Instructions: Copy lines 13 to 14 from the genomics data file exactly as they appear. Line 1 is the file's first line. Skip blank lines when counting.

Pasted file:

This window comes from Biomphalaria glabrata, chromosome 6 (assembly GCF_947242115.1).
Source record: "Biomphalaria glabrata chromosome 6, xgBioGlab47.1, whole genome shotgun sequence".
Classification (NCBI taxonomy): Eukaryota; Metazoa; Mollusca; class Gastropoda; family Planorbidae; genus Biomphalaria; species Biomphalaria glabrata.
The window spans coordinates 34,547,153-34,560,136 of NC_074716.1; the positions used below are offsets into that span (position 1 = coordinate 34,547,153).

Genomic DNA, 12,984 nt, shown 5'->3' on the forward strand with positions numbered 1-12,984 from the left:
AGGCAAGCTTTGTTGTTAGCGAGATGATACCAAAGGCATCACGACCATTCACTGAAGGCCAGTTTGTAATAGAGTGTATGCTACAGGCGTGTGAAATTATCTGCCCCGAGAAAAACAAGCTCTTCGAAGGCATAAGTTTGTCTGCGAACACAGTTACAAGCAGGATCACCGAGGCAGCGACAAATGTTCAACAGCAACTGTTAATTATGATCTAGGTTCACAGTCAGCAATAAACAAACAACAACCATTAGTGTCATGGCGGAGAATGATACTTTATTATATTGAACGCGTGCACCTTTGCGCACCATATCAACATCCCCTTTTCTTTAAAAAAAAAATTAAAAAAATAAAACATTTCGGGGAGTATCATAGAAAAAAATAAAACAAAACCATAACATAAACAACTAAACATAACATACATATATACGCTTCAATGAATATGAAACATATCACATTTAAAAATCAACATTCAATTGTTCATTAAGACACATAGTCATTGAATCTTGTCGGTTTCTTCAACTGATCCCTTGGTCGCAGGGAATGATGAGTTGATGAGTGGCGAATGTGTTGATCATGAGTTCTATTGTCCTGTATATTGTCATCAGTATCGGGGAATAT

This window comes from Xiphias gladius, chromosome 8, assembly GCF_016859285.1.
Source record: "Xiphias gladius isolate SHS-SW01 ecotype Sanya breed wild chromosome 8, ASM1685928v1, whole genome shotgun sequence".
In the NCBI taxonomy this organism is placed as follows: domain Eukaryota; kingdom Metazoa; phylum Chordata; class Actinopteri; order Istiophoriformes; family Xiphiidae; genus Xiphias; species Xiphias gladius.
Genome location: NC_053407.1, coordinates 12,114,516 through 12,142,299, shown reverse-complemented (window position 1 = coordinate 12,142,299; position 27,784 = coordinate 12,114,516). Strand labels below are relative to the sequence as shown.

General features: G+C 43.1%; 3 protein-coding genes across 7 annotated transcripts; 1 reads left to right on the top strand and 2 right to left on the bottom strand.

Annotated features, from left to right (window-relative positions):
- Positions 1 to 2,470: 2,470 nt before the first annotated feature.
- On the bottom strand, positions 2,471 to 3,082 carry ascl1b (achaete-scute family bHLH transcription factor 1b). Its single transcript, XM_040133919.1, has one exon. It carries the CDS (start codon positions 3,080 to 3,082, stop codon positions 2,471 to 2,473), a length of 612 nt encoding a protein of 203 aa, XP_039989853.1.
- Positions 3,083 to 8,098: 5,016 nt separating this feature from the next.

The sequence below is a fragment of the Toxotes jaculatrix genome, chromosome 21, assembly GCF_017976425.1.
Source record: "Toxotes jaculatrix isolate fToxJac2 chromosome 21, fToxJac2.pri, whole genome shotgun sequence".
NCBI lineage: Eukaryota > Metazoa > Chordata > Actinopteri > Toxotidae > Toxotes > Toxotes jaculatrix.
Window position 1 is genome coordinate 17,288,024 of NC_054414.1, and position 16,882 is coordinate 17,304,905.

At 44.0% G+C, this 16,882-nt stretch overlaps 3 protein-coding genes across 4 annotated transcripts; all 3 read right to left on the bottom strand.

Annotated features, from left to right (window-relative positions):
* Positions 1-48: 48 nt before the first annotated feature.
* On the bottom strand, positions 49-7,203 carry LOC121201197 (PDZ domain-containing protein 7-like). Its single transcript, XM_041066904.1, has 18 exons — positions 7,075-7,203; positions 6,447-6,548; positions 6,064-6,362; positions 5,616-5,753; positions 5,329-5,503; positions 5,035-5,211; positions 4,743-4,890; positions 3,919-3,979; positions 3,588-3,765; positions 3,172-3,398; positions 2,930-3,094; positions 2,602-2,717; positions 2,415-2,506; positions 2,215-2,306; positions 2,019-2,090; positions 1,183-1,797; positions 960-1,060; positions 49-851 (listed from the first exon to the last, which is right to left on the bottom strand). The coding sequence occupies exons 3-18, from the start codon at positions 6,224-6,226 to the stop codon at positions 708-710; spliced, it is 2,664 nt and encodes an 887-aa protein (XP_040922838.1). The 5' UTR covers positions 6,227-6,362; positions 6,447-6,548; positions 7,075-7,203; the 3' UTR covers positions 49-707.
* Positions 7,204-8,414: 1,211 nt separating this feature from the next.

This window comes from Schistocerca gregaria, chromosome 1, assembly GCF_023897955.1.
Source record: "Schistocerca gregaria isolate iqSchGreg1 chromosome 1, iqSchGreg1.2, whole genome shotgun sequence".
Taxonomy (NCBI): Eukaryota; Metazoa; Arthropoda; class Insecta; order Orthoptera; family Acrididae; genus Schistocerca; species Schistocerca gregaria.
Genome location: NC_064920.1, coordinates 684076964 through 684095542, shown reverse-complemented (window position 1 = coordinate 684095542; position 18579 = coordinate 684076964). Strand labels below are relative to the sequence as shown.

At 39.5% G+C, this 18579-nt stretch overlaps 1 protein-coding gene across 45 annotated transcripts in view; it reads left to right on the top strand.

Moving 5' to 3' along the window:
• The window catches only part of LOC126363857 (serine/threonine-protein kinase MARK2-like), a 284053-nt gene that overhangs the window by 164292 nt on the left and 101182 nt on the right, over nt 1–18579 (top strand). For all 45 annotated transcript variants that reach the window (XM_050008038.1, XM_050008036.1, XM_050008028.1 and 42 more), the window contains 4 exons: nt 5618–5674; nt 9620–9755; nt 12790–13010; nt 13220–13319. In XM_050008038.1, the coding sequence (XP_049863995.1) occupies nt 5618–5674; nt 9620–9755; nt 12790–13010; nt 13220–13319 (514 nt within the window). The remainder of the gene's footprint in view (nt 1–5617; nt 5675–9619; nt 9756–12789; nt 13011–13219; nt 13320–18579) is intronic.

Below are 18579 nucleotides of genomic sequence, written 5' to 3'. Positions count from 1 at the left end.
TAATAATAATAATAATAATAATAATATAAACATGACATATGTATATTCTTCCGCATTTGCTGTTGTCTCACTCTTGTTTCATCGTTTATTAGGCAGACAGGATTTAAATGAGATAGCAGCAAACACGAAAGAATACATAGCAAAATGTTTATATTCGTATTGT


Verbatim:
- Positions 1 to 2,470: 2,470 nt before the first annotated feature.
- On the bottom strand, positions 2,471 to 3,082 carry ascl1b (achaete-scute family bHLH transcription factor 1b). Its single transcript, XM_040133919.1, has one exon. It carries the CDS (start codon positions 3,080 to 3,082, stop codon positions 2,471 to 2,473), a length of 612 nt encoding a protein of 203 aa, XP_039989853.1.